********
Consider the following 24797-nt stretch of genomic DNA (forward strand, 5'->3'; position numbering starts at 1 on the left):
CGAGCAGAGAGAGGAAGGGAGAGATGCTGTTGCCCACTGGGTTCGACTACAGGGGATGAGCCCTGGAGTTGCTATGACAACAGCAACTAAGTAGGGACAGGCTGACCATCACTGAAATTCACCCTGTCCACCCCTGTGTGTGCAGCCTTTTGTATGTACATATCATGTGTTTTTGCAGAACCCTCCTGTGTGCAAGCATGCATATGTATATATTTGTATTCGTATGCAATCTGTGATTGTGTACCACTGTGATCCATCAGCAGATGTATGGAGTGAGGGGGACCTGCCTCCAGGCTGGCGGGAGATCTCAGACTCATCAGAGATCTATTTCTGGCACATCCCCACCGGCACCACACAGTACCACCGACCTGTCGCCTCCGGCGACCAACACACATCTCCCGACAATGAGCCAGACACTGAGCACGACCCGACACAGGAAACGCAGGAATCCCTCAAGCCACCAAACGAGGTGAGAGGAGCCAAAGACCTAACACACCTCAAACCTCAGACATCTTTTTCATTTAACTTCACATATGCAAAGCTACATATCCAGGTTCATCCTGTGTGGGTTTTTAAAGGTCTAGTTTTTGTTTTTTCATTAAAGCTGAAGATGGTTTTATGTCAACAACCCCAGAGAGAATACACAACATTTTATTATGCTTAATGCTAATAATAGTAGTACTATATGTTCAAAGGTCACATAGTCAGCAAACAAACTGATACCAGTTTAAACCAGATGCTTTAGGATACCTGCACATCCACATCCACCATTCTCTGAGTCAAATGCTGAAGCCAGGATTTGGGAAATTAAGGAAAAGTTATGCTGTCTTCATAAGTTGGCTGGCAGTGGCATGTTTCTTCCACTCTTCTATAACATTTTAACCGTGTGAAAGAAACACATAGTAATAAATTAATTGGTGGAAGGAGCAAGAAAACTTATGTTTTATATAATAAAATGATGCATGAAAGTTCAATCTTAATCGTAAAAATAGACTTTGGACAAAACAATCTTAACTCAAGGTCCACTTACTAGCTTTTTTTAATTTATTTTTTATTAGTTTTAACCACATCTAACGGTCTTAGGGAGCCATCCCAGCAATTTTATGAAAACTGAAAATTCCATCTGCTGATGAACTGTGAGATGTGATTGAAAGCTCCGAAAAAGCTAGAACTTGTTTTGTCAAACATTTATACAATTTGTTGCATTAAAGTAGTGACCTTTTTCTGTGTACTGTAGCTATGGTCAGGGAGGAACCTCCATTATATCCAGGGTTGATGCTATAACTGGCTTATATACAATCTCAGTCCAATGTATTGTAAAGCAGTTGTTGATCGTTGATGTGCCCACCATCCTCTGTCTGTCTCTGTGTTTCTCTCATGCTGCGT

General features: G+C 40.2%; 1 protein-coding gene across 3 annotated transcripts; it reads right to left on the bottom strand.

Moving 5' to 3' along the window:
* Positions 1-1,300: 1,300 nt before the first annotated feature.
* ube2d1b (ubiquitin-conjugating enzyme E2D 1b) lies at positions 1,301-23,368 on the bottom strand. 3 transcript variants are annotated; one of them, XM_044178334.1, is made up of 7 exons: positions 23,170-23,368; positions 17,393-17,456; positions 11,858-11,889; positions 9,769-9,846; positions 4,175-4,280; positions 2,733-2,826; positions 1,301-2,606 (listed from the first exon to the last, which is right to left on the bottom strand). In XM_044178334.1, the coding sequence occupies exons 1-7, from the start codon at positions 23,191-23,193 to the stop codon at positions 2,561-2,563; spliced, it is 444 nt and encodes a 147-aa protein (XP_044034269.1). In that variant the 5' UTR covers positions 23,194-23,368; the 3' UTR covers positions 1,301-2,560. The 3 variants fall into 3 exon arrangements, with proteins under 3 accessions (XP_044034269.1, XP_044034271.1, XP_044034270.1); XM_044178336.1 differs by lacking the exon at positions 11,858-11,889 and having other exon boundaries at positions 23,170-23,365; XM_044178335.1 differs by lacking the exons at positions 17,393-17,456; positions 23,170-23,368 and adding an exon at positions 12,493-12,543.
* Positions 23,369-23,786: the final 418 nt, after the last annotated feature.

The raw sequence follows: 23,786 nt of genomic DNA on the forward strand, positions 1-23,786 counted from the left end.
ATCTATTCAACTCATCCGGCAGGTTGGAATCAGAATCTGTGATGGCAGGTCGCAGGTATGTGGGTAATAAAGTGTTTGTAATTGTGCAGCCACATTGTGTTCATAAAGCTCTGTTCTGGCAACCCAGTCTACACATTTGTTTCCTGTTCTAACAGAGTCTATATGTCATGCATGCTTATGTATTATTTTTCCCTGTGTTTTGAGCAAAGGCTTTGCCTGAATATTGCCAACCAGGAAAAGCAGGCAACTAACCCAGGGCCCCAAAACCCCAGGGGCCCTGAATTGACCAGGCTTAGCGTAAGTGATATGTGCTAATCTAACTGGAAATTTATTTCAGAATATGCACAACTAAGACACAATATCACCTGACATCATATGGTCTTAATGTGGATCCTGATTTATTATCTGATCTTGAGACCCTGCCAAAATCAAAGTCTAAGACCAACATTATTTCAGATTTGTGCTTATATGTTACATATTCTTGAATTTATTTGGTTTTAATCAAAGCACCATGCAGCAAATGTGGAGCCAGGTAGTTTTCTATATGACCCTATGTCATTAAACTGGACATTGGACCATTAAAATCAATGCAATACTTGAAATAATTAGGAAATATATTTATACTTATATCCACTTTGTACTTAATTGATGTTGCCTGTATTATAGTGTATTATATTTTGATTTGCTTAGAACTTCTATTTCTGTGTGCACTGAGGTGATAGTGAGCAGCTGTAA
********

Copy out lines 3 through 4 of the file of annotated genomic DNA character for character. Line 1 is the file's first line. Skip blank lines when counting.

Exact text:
General features: G+C 40.2%; 1 protein-coding gene across 3 annotated transcripts; it reads right to left on the bottom strand.

Moving 5' to 3' along the window: